The aftermath of Myanmar’s new presidential election


[dropcap color=”#1e73be”]T[/dropcap]he eyes are on the newly elected President Win Myint, who came into the office due to the untimely resignation of Htin Kyaw, the ex-President last month.

While the ex-President Htin Kyaw’s sudden resignation was explained by his wife as an earlier planned procedure, the timing didn’t seem to suggest as being a well thought out plan. Critics have pointed out that the move happened while the State Counselor Aung San Suu Kyi was still away in Australia and the accumulated dissatisfaction of the ex-President treating him as unimportant figure by the Military or Tatmadaw and the home ministry were the real reasons for Htin Kyaw’s resignation.
Whatever the case, the election of the new President is seen as a push for drastic change to fulfill the National League for Democracy’s (NLD) campaign promises of 2015 election, in preparation for the upcoming, 2020 nationwide election.

Suu Kyi further compliment Win Myint’s election as: “A good legacy of the first generation was to give birth to the emergence of younger generation leaders.”

In an address to the nation to mark the second anniversary of the NLD-led administration, State Counselor said on April 2 said that her government keeps “in high regard the need for collective strength” to overcome the challenges Myanmar faces internally and internationally. But more importantly she referred to President Win Myint’s inaugural speech and urged the people to listen and read it if they haven’t done so.

President Win Myint in his inauguration speech on March 30 said: “(I hereby) promised deeply, seriously and with determination to try and carry out the people’s desired changes together with the people, so that they could be seen with their own eyes.”

His speech mentioned three basic outlines or tasks: the rule of law and acceleration of the people’s socio-economic development; national reconciliation and internal peace; and constitutional amendment to build foundation for the establishment of democratic federal union; which he vowed to tackle to the best of his knowledge and ability.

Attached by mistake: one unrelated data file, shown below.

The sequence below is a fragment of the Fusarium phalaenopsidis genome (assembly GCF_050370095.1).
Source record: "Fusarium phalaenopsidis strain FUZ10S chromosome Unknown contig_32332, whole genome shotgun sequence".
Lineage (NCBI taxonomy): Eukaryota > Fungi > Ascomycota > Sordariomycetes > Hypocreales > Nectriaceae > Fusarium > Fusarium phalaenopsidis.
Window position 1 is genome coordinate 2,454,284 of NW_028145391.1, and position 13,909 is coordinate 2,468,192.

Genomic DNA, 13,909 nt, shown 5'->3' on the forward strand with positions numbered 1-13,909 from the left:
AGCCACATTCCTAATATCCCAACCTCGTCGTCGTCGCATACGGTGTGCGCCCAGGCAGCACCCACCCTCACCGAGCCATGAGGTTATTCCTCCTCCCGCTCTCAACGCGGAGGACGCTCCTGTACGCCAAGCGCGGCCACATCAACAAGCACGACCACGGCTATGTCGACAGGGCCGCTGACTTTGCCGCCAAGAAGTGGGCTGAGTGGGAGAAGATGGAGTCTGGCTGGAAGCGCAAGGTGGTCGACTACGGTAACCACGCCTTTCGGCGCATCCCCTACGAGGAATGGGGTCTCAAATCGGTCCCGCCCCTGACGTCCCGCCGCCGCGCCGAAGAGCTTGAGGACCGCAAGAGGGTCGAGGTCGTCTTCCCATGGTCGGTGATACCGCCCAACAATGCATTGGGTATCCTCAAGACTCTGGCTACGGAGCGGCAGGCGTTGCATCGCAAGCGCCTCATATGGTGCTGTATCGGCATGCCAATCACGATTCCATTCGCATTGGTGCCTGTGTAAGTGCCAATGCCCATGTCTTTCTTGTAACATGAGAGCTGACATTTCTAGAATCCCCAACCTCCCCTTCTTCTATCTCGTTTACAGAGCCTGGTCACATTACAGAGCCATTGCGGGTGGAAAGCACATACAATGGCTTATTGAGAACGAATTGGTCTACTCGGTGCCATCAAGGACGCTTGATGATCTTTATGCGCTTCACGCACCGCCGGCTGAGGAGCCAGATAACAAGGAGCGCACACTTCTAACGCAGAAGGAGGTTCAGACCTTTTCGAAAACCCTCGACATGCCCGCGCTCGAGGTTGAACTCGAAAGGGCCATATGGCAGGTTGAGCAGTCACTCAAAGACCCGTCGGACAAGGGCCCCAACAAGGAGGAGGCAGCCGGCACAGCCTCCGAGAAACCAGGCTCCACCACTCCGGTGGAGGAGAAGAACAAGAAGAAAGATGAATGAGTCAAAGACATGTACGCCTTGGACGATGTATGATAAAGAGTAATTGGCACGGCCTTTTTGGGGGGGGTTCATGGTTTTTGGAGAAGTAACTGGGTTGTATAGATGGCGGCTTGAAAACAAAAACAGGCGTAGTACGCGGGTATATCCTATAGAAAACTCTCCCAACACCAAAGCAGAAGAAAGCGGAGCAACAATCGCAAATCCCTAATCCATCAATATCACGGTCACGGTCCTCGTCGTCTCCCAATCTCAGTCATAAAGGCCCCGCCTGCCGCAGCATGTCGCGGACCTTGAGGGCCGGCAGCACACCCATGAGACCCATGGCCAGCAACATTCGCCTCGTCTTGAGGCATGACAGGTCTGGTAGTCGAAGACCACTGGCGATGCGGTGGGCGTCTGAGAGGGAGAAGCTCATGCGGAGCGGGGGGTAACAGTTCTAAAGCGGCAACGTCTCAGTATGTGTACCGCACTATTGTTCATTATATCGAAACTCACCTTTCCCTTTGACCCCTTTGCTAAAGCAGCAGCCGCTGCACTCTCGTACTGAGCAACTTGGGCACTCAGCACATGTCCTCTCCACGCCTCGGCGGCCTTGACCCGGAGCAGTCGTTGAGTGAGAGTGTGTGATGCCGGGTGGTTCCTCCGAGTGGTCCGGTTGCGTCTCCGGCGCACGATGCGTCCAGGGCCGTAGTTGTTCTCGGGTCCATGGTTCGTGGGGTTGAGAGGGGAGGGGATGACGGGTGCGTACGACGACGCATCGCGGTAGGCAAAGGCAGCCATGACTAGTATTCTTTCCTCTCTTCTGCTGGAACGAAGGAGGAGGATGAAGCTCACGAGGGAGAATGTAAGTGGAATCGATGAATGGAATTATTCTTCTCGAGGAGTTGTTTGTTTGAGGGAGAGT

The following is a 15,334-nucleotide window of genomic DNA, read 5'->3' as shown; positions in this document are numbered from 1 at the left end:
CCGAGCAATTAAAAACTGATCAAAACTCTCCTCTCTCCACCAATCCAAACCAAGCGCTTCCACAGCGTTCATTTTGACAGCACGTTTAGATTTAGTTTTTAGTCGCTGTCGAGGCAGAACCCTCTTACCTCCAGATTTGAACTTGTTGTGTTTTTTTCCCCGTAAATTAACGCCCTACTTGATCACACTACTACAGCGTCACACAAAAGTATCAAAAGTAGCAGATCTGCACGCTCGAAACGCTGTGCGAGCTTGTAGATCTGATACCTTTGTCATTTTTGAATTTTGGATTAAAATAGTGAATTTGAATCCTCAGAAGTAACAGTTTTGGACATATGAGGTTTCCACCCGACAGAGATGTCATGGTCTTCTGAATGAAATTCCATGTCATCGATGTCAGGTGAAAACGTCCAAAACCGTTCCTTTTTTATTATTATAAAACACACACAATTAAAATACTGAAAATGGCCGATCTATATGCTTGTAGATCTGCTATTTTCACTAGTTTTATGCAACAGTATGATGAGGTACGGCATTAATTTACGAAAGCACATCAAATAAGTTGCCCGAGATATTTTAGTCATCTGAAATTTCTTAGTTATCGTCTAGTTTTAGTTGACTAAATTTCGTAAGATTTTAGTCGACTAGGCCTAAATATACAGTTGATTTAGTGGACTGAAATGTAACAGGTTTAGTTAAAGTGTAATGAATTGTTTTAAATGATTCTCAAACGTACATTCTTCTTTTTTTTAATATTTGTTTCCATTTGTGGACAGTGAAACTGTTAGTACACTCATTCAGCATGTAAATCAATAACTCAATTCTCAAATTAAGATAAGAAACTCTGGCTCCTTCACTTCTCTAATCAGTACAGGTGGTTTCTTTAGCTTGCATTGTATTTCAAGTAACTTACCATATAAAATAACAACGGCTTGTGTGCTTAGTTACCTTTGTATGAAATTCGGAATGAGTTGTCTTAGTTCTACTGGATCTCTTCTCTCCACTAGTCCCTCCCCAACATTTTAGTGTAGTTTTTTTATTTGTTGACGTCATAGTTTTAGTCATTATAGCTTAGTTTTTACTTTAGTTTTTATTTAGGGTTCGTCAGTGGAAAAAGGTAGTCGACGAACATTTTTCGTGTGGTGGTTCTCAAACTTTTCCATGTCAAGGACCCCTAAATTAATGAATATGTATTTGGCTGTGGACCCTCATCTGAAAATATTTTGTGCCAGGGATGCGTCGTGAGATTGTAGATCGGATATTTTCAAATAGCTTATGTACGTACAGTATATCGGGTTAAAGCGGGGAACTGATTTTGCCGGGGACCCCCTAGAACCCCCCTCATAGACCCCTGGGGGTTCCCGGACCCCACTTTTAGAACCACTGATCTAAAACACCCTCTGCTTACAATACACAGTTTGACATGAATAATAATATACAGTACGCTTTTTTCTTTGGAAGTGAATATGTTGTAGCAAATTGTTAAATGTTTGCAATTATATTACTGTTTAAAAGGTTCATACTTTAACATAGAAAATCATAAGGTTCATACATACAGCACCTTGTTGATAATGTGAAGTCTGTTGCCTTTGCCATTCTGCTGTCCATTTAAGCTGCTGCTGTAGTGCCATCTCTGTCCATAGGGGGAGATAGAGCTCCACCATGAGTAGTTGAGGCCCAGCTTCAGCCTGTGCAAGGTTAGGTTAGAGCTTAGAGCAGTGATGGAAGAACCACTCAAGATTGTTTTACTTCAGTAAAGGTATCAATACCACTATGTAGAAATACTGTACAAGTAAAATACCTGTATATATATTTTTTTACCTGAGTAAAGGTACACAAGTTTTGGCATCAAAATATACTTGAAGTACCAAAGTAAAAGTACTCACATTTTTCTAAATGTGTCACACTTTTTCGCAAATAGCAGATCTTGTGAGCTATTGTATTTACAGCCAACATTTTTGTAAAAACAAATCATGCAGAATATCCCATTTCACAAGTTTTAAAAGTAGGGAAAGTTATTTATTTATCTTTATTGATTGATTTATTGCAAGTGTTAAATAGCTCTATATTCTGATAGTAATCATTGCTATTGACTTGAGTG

He also mentioned the importance and respect of media which is the ears and eyes of the public, building public awareness to be in tune with the democratic norms, the need to tackle corruption, restructuring of the ministries to be more effective, and the handling narcotics problems.
Of the three basic outlines, achieving peace and amendment of the constitution drafted by the Military would be the hardest nuts to crack, as the political competition will be most profoundly highlighted stemming from these two issues, which will determine the fate of the country.

Peace process

Basic difference regarding the peace negotiation process is the notion of all-inclusiveness, which means the participation of all Ethnic Armed Organizations (EAOs). The military wants to exclude the three members Northern Alliance – Burma (NA-B), the Myanmar National Democratic Alliance Army (MNDAA), Ta’ang National Liberation Army (TNLA) and Arakan Army (AA), while the NLD originally was keen to include every group in the peace process, its position now is less clearer, perhaps due to the Tatmadaw’s unyielding hard-line position to exclude the said three EAOs. And not to upset the civilian-military administrative balance, the NLD has become less vocal.